Greetings again Parlouristas from the mountains of Afghanistan.Â My main job here is bringing Afghan media on our U.S. military base, where I am stationed, to cover stories so that they can return to their respective communities and spread the news via Internet, television news and newspapers.Â These past few weeks have been an example of our program hard at work.
One day, we had a freelance reporter working on a documentary visit the base hospital and interview Afghan patients and their family members about their treatment.Â Then three days later, I traveled with about a dozen Afghan local media representatives to a French Army Forward Operating Base to attend an event there. It was fun practicing my French — all I know how to say is â€œBonjourâ€ and â€œMerciâ€ — and Dari language skills and seeing the interaction between communication experts from three different countries working together.Â Then only two days later, Afghan National Army (ANA) doctors graduated from a trauma mentorship program conducted at the base hospital.Â The Afghan officers accepted their certificates with pride and spoke of using their training to save the lives of their armyâ€™s troops as well as the civilians in the community.Â When we visited some of the patients that were treated by the ANA doctors, I met an elderly man and his son.Â The young man was by his fatherâ€™s bedside providing support.Â This made me think of my own father, who is currently in the hospital after having emergency surgery on his colon.
When I called him back in the States, he told me of the good works the doctors and the nurses have been doing to help him with the healing process and follow up treatment.Â It hurts being his only child and not being there for him to get whatever he needs or ask the doctorâ€™s a hundred questions based on what I read on Google results about his condition.Â But I know he is in good care and that makes me sleep well. Itâ€™s the same feeling of comfort I had seeing the ANA doctors interacting with the elderly man. And the son had a facial expression of ease and hopefulness.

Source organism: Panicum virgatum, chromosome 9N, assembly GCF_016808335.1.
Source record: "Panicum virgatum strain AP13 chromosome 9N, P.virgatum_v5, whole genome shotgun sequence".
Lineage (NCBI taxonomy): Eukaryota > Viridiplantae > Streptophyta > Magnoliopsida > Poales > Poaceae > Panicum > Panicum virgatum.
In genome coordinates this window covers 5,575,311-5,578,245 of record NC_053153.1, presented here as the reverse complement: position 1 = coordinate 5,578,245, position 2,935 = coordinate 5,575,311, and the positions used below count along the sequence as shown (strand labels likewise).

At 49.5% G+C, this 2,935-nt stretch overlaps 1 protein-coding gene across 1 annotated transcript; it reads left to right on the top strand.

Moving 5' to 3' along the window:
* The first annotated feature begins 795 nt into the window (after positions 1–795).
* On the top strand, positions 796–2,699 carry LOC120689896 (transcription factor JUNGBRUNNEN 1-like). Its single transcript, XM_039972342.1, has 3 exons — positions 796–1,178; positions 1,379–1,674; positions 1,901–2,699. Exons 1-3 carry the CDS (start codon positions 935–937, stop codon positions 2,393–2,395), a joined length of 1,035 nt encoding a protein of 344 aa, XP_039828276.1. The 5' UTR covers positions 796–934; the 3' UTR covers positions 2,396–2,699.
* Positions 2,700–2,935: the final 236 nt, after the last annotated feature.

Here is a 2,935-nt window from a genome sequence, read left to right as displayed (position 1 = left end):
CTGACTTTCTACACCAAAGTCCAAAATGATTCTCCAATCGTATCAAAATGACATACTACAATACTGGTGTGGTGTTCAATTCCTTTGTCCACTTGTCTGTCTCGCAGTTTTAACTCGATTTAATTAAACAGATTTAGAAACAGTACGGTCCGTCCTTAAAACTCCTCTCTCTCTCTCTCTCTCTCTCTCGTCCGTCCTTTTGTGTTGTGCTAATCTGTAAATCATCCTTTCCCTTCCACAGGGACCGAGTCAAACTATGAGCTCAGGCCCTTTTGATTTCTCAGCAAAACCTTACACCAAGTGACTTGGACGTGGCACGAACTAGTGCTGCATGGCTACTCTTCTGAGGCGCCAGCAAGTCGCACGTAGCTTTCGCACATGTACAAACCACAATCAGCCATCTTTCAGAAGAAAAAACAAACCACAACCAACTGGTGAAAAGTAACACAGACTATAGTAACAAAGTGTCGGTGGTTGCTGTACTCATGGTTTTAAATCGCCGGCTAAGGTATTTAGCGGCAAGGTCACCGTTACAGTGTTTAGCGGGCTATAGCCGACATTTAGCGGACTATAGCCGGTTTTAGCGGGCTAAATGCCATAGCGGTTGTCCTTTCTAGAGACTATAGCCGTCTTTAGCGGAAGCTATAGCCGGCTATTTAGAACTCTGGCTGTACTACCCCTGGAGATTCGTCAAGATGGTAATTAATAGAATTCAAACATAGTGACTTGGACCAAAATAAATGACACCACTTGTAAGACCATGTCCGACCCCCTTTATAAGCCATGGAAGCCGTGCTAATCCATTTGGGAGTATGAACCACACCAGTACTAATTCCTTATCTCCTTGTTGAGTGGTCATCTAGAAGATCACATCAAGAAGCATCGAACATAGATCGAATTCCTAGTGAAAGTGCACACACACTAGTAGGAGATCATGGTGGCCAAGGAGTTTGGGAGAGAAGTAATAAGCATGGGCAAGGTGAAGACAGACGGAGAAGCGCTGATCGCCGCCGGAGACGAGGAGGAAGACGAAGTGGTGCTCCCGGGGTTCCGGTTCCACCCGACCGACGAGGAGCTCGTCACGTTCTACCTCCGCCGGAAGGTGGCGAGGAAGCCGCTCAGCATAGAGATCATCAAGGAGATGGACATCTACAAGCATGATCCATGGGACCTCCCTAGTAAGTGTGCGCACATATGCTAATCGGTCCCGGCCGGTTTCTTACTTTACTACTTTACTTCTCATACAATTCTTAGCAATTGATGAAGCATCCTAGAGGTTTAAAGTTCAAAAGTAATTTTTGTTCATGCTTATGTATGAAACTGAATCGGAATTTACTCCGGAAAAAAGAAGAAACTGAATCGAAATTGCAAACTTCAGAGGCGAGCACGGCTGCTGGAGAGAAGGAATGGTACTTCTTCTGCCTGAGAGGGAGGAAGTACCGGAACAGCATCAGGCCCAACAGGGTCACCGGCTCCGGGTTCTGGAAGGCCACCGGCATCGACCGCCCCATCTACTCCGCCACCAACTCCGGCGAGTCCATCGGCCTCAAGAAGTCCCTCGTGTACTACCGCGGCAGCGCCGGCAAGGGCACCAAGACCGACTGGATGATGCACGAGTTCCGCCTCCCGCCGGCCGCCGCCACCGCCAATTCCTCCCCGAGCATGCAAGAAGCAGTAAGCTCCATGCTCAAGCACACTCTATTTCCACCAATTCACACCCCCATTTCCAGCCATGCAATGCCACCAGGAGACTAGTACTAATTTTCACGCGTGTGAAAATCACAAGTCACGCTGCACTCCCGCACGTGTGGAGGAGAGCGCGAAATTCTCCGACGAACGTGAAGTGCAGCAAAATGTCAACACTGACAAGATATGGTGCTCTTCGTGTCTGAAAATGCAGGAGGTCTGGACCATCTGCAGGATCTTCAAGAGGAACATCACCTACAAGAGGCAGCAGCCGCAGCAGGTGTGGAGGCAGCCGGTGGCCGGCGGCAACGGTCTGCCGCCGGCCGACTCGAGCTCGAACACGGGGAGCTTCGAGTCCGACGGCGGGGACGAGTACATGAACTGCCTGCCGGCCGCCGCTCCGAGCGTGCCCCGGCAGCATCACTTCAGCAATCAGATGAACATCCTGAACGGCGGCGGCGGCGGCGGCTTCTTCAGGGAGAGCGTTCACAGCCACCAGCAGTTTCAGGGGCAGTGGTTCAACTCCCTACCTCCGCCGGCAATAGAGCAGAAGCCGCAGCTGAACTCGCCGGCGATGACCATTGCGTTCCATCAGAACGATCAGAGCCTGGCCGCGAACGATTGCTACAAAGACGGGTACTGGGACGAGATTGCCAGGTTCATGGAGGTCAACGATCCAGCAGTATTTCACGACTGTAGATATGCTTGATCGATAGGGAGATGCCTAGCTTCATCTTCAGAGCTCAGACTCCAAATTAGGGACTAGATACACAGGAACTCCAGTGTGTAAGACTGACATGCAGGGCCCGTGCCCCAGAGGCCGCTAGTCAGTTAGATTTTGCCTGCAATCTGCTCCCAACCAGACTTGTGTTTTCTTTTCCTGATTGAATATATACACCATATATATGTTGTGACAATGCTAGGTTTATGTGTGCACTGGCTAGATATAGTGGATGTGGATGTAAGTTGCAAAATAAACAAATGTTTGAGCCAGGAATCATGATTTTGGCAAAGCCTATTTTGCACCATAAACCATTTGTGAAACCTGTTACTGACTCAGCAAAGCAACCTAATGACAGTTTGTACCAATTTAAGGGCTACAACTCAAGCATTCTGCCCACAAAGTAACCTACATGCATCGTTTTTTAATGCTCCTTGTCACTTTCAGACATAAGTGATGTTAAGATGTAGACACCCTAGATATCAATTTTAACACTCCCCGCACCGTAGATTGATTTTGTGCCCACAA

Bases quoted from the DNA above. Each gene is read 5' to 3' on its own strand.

Thatâ€™s what the U.S. forces want to see happen, Afghans taking care of Afghans. The best part is that the local media is witnessing this and capturing it and taking it to the radio airwaves and TV screens and black and white print.Â Thatâ€™s why I think my job is so valid and important nine years into the U.S. presence in this nation. Now we are showing the rebuilding and the transformation of the country and want the public to see that.Â We canâ€™t bring them all on base, so our media guests can see what the public can’t.Â Thatâ€™s a rewarding feelingâ€¦ bringing awareness to the Afghan people about what U.S. and coalition forces from other countries are doing here to improve the lives of the permanent residents here.